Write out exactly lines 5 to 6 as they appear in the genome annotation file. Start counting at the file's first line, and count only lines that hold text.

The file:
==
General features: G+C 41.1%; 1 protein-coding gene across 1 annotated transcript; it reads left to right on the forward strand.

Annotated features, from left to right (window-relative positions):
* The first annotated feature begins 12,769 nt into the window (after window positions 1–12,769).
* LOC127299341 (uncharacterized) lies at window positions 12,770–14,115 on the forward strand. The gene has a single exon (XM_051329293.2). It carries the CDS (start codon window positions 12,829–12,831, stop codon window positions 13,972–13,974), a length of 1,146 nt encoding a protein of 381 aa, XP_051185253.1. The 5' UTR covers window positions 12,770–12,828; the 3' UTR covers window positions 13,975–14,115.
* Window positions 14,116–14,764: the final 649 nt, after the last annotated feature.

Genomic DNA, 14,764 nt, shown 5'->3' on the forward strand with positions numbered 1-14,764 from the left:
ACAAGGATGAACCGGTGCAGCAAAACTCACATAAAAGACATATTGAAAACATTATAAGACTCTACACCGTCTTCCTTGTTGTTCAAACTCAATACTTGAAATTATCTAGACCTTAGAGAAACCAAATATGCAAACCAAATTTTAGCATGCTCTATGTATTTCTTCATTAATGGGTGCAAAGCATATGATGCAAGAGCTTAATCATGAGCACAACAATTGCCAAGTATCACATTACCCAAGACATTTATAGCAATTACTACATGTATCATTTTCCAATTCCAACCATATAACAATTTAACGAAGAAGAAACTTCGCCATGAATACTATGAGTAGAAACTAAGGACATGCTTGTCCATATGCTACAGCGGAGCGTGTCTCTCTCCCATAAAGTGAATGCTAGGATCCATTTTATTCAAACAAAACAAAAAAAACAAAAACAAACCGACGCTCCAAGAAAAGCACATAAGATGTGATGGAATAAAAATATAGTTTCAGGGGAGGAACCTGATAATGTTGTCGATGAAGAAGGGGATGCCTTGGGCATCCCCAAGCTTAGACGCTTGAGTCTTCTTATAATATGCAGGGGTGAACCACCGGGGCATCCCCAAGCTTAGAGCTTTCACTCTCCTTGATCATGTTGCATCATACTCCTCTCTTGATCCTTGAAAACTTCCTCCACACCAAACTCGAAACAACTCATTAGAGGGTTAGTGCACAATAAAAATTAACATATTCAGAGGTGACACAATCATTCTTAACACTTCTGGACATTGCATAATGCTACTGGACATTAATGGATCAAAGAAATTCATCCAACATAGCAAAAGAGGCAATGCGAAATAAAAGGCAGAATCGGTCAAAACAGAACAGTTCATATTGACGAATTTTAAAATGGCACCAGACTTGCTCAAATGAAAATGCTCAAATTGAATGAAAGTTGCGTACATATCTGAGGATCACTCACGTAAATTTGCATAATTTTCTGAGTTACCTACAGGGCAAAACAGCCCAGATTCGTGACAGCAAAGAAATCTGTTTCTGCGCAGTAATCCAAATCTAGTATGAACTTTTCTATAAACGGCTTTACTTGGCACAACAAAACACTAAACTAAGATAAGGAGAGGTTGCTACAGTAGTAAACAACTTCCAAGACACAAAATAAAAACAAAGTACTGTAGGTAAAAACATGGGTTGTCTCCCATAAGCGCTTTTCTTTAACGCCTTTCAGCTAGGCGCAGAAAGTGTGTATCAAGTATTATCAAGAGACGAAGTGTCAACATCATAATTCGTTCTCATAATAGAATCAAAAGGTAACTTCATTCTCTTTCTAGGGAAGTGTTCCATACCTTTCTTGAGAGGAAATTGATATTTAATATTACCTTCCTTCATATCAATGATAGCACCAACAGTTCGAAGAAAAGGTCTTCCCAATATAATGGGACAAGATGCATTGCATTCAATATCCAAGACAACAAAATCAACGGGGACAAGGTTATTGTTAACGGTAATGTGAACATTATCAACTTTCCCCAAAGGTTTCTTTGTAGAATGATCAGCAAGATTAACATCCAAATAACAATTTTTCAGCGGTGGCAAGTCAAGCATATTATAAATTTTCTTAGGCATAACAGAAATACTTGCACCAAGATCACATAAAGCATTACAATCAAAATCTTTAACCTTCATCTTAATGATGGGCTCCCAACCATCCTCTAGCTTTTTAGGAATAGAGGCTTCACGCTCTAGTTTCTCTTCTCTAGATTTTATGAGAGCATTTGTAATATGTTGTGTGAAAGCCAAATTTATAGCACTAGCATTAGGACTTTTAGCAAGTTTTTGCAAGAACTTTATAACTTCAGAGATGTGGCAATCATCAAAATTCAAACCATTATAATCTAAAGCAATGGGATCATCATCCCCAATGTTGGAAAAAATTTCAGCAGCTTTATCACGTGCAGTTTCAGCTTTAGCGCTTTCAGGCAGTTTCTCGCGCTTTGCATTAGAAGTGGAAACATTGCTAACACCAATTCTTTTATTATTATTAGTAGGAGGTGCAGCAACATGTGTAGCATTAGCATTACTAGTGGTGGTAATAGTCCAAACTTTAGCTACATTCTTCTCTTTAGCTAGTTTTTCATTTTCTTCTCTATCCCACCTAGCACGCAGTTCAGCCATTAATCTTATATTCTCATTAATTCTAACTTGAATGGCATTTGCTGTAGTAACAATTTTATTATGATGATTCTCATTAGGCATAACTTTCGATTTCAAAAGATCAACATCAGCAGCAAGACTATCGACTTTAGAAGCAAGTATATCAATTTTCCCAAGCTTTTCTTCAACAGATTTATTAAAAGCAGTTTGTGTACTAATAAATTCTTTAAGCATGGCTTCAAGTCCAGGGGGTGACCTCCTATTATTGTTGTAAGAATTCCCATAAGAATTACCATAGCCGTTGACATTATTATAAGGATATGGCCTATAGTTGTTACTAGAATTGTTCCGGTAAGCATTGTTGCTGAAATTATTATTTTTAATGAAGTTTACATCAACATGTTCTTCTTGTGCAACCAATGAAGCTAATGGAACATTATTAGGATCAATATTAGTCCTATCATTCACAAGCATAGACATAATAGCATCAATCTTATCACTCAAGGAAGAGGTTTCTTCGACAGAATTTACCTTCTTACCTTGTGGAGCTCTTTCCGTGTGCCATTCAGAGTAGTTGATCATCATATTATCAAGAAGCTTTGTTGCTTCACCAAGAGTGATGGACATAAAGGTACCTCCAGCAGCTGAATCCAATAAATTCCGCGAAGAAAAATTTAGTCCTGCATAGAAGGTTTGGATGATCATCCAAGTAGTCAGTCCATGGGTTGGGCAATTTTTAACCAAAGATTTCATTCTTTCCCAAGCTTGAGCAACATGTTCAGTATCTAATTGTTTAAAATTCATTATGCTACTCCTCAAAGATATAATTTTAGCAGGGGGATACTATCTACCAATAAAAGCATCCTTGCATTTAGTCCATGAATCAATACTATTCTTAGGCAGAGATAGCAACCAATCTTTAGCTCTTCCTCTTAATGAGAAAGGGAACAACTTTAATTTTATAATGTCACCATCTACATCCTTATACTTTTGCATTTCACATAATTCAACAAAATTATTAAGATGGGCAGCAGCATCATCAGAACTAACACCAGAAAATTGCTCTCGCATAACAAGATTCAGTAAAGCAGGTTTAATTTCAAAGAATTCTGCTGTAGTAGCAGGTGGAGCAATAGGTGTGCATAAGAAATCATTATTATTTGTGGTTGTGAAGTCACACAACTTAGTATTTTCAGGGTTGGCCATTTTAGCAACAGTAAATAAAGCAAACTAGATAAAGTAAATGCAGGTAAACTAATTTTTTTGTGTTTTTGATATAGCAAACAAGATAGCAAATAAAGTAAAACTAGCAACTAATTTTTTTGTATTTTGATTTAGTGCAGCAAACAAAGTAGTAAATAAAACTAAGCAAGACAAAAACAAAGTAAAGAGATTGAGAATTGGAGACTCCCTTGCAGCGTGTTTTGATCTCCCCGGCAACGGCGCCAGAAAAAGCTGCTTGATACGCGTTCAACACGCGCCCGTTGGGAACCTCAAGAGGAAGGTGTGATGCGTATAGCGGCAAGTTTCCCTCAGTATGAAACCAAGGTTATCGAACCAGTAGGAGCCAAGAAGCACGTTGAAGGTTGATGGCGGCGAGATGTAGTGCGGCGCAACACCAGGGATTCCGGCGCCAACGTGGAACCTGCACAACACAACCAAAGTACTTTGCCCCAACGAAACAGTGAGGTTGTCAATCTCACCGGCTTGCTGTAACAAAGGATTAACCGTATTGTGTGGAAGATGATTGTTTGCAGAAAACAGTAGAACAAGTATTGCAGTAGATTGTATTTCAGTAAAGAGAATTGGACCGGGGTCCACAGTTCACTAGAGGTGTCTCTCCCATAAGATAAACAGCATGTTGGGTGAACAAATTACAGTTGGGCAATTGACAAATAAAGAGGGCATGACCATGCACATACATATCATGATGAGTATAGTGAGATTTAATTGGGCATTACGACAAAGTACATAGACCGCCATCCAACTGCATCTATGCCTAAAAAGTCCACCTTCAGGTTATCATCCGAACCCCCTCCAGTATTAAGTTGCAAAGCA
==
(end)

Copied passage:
* Window positions 14,116–14,764: the final 649 nt, after the last annotated feature.

Genomic DNA, 14,764 nt, shown 5'->3' on the forward strand with positions numbered 1-14,764 from the left: